I never planned to nurse Thomas as long as I did.
Actually, I take that back. I never really planned any sort of timeline.
David self-weaned abruptly at 12 months. I was eight weeks pregnant and in the throes of first trimester exhaustion when I weaned Mary Virginia at 16 months. Neither of those things happened with Thomas, and since nursing him was working for our family, I didn’t see any reason to stop.
Ok, ok, ok, I take that back too. I did see a reason to stop. After Thomas’s first birthday I set a deadline: I would stop when he turned 18 months.
There was absolutely no reason for that deadline except, I realized, I was worried people would think it was weird to nurse so long. Eighteen months, though! That’s totally reasonable, and also a little bit badass depending on what circles you travel in — but not so extreme one way or the other.
But then eighteen months came and went and thankfully somewhere in there I realized that making a decision because of someone else’s opinion is the worst reason to make a decision.
So we kept at it. I was convinced of the health benefits and moreover, it was working for us. It was a good, positive routine — not disruptive and nowhere near the burden of nursing an infant.
As Thomas got closer to two, I actually started enjoying nursing more. He is quickly, quickly growing into a toddler that does not stop moving…unless I’m nursing. When we sit together, he wraps his arms around me, strokes my arm and lets me ruffle his hair. Moms (me included!) sometimes talk about how the only time their kids cuddle is if they have a fever. I want to shout, NOT IF YOU’RE STILL NURSING!
A few weeks ago, though, something changed. His attention changed and I developed a nursing aversion. I suddenly felt very, very ready to wean but had no idea how.
For a long, long time I’d only been nursing twice a day — before nap and bed. I wasn’t nursing him to sleep (in fact he was wide awake, often Tom would even put him to bed), but it was the cornerstone of our bedtime routine, and every parent knows YOU DO NOT MESS WITH THE BEDTIME ROUTINE.
I kept at it, every day figuring out a big strategy and routine shift that we never even attempted to implement.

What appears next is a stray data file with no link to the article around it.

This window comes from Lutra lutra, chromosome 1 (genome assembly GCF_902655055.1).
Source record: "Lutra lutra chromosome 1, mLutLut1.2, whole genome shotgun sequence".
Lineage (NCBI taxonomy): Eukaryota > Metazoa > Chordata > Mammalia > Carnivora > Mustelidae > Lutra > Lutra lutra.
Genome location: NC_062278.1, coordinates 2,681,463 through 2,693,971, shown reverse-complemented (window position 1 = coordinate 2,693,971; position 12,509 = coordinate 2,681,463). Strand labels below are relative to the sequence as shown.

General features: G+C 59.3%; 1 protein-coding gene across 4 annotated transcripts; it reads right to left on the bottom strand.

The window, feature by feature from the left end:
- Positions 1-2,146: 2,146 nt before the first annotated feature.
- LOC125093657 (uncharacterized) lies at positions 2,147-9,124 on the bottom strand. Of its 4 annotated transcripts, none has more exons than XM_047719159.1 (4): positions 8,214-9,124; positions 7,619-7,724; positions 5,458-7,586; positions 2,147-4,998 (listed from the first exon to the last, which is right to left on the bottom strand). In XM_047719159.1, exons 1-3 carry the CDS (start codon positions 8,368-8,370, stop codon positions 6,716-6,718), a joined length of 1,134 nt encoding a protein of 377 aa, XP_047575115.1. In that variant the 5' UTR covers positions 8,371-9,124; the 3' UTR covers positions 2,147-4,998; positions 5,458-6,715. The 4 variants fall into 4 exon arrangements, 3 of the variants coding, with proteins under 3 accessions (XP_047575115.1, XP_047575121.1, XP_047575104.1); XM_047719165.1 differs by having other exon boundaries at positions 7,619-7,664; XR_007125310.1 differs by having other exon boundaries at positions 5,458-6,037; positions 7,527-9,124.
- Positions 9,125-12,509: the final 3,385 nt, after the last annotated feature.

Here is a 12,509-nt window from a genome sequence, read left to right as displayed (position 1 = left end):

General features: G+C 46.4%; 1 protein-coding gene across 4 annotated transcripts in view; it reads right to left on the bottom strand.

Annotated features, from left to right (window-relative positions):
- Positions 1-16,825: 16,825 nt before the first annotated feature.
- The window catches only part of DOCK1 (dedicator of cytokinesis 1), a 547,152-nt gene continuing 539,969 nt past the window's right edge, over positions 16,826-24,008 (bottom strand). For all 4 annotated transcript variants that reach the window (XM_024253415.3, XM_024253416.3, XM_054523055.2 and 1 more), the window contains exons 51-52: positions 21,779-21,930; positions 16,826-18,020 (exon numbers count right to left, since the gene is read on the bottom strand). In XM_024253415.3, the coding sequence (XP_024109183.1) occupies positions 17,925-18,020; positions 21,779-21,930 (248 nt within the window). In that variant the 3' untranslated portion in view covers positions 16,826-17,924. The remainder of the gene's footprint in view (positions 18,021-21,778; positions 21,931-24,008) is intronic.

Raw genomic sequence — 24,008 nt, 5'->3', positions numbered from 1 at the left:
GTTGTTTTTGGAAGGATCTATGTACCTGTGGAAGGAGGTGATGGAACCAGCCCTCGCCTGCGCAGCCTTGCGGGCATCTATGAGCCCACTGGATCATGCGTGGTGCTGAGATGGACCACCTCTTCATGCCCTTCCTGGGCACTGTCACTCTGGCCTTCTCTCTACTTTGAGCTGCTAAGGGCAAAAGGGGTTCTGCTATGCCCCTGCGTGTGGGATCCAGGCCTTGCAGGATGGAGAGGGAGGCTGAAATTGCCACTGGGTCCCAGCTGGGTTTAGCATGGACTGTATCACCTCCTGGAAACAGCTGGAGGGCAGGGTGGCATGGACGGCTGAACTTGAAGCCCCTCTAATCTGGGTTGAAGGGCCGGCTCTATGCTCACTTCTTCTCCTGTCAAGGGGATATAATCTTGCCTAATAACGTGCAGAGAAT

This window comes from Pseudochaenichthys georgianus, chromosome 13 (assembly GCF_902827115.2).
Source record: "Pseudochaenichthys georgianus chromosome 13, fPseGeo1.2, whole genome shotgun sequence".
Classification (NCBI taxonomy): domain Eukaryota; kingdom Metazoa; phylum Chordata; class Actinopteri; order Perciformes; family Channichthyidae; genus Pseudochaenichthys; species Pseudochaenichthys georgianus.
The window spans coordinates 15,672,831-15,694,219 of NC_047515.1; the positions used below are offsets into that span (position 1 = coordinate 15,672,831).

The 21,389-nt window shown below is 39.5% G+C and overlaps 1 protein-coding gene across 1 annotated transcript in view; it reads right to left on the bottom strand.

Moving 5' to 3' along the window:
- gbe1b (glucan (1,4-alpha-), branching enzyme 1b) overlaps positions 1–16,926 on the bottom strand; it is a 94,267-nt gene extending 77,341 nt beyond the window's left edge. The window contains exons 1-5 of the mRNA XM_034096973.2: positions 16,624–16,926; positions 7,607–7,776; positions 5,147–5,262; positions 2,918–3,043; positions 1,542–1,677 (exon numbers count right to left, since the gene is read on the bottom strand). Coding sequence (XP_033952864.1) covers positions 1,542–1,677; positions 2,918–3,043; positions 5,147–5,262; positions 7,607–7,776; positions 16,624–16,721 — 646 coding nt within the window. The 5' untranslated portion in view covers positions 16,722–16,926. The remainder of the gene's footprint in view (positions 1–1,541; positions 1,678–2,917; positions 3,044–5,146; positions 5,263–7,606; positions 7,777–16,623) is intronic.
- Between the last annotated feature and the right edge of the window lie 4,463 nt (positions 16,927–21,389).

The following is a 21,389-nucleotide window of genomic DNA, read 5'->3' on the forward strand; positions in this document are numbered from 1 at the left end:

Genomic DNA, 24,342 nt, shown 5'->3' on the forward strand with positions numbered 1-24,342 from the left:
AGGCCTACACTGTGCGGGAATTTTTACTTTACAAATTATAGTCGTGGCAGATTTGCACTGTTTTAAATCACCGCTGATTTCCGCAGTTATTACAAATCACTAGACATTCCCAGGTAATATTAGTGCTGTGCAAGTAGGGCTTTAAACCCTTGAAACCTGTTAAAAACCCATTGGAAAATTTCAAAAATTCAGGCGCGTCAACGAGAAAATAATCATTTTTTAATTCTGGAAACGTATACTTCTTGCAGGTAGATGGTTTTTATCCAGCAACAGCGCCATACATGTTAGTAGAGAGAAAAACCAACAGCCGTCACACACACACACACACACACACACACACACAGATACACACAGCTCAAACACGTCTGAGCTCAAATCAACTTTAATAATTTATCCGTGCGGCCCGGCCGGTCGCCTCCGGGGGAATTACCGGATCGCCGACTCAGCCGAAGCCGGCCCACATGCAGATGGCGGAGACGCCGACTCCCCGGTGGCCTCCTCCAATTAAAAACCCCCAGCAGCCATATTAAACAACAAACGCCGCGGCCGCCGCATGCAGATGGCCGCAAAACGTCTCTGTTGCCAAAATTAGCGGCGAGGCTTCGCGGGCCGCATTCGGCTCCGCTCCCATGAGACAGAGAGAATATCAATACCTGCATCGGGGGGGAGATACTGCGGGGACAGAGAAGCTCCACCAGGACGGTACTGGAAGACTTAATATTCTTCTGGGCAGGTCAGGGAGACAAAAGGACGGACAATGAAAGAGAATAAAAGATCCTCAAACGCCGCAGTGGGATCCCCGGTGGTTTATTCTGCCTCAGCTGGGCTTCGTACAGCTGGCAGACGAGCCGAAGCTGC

Then one day I just decided I was done. Before his nap I rocked him in his chair and sang a song. He went along with it at first, but then started to get upset — crying and pulling at my shirt. I stayed the course, and then the most incredible thing happened. He calmed down. I sang his song once more, then put him in bed and walked out of the room.
Day two didn’t go quite as easily. He was more upset, and protested the only way toddlers know how — by screaming and slapping me. I held him close, determined to transition him from a routine of breastmilk to a routine of lullabies and back-rubbing.
After three days, he stopped asking to nurse, but continued protesting. That fussing and protesting has persisted. He doesn’t go down nearly as easily as he used to, but the important thing is that we’re done.
Now that I’m on the other side, the hardest part was the weeks of worry and anxious strategizing.
All kids are different, and I know that some toddlers don’t handle the transition as easily, but I truly feel that Thomas was ready. The one holding on, of course, was me.
Fear to disrupt our routine was definitely my number one (valid!) concern, but there was also fear of breaking the bond that’s been so strong for two years. After all, breastfeeding isn’t just about feeding your child, it’s heart work. It’s hard and exhausting, but there’s a certain intimacy that comes with breastfeeding — this is something only I can do, this is a ritual shared solely between me and the child — and ending that doesn’t come easily.
When Thomas was complaining and asking for milk, I pulled him closer to me and continued singing; working to convince both of us that we were not breaking the physical and emotional bond we had built through breastfeeding, but building upon it.
Eventually he relaxed in my embrace, and went to sleep.